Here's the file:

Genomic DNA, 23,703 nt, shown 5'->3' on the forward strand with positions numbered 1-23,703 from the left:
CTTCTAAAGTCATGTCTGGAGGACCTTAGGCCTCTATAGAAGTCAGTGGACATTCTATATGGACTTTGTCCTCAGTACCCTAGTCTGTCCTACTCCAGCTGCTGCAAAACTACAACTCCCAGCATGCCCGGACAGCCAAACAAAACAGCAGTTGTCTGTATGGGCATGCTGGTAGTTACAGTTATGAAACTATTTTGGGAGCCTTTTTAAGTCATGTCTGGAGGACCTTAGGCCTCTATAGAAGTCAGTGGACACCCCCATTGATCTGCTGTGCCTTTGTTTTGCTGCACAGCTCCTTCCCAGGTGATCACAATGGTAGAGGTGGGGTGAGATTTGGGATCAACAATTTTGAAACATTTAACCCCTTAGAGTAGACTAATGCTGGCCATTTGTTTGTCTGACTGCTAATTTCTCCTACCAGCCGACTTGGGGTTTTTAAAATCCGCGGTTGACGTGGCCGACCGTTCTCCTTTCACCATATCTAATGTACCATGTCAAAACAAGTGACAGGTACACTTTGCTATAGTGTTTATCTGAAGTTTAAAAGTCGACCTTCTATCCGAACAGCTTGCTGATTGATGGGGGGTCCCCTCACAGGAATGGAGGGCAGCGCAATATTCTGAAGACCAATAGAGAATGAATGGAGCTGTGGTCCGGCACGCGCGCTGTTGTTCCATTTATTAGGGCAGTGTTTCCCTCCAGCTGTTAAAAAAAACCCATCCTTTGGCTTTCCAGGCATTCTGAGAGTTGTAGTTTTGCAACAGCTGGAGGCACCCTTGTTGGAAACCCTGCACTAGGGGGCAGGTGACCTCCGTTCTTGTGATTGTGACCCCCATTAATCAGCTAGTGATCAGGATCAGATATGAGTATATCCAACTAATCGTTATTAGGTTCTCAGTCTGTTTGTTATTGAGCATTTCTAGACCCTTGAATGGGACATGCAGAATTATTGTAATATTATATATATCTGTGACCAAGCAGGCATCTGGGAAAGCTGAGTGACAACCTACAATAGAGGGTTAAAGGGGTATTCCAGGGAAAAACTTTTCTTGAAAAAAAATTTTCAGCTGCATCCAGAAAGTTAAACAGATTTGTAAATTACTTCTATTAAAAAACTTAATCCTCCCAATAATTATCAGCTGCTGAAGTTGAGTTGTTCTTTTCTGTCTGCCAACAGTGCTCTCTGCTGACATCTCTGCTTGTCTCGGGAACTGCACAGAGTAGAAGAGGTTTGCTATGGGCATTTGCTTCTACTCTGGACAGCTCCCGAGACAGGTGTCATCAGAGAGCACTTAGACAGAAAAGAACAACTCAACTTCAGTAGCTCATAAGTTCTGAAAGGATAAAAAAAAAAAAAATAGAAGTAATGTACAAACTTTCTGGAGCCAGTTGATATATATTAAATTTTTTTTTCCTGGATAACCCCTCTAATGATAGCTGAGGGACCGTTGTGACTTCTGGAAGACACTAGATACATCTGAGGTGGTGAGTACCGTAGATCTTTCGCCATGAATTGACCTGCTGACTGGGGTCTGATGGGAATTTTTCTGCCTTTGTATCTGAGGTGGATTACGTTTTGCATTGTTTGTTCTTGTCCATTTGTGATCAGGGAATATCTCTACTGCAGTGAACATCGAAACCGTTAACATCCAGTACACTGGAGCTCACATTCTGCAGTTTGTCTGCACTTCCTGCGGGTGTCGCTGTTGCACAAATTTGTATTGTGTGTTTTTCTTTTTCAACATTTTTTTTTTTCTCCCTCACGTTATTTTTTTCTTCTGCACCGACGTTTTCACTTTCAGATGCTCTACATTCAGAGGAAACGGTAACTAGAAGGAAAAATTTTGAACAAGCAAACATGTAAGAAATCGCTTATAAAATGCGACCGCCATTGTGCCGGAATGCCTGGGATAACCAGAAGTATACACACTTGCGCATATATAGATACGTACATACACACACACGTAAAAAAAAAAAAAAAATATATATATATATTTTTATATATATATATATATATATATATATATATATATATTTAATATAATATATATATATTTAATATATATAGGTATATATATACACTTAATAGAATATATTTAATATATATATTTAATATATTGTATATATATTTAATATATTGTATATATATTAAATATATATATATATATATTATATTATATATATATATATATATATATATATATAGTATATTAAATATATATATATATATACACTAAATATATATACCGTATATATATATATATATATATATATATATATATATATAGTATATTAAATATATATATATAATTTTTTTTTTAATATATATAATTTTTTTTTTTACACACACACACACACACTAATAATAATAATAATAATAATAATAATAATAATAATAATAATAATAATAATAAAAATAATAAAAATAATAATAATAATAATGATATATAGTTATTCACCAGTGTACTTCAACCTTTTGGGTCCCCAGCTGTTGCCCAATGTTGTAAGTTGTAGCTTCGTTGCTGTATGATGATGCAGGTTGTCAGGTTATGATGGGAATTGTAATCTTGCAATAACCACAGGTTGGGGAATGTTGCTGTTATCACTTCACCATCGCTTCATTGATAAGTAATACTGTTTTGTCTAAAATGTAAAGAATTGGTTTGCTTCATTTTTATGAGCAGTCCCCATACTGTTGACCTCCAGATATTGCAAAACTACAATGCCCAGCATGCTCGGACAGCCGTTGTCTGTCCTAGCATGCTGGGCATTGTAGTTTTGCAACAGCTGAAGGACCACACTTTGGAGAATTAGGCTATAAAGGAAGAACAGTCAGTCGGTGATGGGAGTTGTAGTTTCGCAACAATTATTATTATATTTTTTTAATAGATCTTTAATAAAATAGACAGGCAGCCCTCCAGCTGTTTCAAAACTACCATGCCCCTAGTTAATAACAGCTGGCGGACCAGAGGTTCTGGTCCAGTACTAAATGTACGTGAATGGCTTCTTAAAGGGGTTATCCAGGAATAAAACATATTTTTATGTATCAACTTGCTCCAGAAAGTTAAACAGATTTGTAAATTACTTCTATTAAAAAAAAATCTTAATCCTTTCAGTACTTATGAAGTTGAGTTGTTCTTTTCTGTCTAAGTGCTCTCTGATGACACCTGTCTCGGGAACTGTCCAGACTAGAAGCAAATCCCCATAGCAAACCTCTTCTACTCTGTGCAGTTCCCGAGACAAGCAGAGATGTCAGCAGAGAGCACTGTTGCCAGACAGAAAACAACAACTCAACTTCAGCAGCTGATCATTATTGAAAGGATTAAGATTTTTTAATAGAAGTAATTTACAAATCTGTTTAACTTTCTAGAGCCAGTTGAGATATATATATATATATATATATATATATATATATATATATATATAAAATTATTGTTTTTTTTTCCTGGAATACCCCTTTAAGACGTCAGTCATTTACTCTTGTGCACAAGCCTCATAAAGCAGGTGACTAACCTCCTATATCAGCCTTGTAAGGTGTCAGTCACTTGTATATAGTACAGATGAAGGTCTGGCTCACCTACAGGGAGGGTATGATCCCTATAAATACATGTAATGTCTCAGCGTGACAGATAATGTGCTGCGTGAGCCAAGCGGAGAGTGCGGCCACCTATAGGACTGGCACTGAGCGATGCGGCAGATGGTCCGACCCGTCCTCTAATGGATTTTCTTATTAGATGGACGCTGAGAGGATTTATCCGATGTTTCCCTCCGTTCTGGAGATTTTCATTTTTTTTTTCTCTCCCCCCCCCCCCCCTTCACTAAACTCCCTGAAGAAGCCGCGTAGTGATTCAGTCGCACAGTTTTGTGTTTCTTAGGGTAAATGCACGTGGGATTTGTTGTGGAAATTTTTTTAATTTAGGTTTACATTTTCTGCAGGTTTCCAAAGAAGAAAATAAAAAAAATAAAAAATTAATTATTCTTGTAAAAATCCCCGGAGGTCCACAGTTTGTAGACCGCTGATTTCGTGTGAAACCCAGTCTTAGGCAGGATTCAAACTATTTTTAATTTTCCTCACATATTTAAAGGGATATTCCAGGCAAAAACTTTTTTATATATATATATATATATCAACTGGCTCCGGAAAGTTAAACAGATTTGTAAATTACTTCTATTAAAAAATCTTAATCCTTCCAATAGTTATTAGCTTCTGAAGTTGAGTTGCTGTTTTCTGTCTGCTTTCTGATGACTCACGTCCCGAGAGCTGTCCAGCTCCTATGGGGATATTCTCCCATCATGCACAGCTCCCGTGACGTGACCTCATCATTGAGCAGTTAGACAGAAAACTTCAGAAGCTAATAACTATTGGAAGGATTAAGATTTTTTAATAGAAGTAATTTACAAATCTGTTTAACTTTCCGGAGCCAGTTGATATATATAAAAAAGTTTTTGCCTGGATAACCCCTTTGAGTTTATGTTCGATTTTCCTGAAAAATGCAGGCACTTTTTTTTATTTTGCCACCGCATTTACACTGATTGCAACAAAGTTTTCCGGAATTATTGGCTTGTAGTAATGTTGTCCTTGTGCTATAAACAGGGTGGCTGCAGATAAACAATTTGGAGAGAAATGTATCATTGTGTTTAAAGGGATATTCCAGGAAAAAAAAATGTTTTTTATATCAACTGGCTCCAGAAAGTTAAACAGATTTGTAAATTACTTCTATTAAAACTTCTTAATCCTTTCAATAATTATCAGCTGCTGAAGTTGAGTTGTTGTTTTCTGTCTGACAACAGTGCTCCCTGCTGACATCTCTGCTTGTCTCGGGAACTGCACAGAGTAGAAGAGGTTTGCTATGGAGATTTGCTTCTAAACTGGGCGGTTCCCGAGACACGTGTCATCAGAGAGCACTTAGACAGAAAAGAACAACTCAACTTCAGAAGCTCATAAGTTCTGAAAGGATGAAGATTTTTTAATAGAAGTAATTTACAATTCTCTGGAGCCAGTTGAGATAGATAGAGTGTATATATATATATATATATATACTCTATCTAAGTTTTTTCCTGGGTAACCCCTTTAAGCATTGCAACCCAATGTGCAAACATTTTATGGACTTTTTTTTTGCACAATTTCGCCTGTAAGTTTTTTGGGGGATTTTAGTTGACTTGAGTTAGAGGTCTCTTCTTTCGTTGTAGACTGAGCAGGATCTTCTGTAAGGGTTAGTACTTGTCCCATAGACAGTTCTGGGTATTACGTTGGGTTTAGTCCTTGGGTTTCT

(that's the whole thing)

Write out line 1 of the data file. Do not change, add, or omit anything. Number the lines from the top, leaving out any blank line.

Genomic DNA, 23,703 nt, shown 5'->3' on the forward strand with positions numbered 1-23,703 from the left: